Most likely, the long-range facility planning process will continue. Decisions will be made about another bond referendum, including what projects would be included and when it would occur. The planning work that was completed in the fall would provide the foundation for future discussions, and potentially save time in the process. In terms of what it means at the campus level, school buildings generally can handle student enrollment of up to about 120 percent of the facility’s capacity by using space differently and sometimes creatively! However, once enrollment surpasses that point, portable buildings would be leased or purchased and placed on school property to accommodate overflow.


    What is the added cost for moving Walnut Springs and converting that building to an Admin Building vs. simply building a new Admin building?

    Taking into consideration many factors, the difference is about $9 million more to take the option included in the bond package (moving WSE campus, converting WSE to Admin) vs. building a new Administration Building. The bond option puts a majority of the dollars into building a new facility for Walnut Springs Elementary students, and spends much less money on building new administrative space.


    Why build a new school for Walnut Springs Elementary when the current school is fine?

    The idea for the proposed move to the DSMS site was built on the desire for combination campuses of elementary schools and middle schools where possible, the opportunity to obtain a new administration building without the cost of new construction, and recognition of the fact that development near WSE is surrounding that campus more tightly over time.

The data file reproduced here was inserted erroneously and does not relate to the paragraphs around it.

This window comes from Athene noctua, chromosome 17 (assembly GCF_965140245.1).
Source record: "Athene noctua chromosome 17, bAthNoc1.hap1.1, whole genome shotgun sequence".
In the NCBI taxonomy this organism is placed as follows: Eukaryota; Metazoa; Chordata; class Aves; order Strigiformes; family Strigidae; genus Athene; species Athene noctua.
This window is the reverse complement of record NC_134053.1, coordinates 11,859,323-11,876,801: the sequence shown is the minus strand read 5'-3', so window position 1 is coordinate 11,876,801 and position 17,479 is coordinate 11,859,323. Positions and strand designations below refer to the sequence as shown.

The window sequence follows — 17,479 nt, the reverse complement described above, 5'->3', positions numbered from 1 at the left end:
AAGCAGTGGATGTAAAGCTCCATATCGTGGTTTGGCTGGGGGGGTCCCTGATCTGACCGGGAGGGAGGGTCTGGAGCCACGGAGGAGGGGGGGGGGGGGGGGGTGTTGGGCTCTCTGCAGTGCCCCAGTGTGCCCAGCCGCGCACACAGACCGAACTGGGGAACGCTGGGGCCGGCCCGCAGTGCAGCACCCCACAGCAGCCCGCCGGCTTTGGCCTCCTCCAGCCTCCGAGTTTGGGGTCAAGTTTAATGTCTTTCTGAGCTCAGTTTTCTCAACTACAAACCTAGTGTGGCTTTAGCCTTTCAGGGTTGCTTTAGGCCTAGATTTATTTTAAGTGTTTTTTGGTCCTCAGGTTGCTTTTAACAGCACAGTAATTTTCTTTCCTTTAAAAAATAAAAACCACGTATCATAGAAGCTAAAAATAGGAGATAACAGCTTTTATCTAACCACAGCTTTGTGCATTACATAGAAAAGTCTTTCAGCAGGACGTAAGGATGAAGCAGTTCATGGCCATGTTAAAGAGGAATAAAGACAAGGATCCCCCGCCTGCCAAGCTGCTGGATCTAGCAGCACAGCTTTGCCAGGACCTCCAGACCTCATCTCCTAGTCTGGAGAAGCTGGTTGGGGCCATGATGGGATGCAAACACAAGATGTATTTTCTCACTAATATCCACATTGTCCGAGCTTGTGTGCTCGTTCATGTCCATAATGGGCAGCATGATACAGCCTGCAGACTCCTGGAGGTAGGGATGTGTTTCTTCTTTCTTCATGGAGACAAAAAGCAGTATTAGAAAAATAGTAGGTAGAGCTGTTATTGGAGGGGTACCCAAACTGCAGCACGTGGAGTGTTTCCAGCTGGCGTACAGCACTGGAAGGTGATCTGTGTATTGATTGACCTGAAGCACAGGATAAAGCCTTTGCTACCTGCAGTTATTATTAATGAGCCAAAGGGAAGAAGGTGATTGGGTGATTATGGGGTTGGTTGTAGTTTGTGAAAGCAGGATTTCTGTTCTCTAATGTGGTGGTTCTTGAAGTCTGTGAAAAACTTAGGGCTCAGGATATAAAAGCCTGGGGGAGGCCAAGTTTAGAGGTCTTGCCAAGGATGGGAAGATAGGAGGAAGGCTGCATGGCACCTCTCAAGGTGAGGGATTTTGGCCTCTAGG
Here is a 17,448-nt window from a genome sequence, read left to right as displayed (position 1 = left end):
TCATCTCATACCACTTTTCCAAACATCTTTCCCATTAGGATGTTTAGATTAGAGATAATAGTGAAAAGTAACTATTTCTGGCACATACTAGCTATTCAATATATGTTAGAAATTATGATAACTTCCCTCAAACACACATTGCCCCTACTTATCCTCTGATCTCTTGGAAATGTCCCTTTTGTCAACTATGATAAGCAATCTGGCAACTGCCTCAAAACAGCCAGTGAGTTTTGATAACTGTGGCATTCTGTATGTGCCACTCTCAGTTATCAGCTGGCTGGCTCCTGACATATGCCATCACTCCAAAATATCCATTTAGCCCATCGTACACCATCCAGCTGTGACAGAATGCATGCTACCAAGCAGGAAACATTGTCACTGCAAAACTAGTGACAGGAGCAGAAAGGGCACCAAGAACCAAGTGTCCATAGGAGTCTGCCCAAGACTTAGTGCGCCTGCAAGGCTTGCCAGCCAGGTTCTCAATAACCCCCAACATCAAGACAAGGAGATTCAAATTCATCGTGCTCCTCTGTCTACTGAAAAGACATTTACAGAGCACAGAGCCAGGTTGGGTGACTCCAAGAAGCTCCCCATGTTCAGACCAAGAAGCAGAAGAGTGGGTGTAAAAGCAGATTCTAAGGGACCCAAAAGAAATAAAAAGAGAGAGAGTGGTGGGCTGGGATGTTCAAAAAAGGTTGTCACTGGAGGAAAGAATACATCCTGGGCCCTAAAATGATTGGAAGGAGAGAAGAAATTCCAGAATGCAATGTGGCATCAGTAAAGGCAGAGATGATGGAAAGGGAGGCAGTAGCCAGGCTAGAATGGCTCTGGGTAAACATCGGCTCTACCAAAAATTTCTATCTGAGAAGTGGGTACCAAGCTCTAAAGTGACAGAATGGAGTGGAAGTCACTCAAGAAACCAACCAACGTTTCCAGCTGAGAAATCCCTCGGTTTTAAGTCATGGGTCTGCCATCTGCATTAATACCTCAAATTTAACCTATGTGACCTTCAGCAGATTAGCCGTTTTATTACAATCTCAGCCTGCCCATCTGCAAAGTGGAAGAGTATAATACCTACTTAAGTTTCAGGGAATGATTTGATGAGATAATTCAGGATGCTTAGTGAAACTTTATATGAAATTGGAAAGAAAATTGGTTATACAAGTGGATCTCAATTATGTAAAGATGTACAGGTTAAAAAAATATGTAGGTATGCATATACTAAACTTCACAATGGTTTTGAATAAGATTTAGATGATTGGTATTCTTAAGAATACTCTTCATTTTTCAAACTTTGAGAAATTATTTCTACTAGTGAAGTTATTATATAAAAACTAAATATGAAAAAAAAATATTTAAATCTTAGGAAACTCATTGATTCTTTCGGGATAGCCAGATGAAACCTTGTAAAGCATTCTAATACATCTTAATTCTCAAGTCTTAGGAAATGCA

Isn’t the space in Walnut Springs too large for admin building?

    Plans called for 68,000 square feet for the Administrative Building and child care facility. The Walnut Springs building is 110,000 square feet, which opens up space for some other potential uses. Examples of potential use include: district professional development or community meeting space, expansion capabilities for the day care, future growth for office space among administrative departments, and the availability of space if all or some of the DSISD Maintenance Offices that are currently located behind Dripping Springs Middle School move to the more central location.


    How will the new Walnut Springs Elementary building be designed in relation to Dripping Springs Middle School?

    During the planning process, architects did some rough sketches to make sure that the WSE relocation was feasible. However, the actual design of the school has not occurred yet. It will be adjacent to the existing building but could be located in a few different areas. Part of the design process also will include determining how much shared space (like the kitchen) is possible.


    Would DSMS-WSE be operated separately or as one school?

    Dripping Springs Middle School and Walnut Springs Elementary will be separate schools, each with a front office, principal, etc. The model will be similar to how Sycamore Springs Elementary and Sycamore Springs Middle School operate.


    Will capacity at Dripping Spring Middle School suffice until Middle School #3 is built?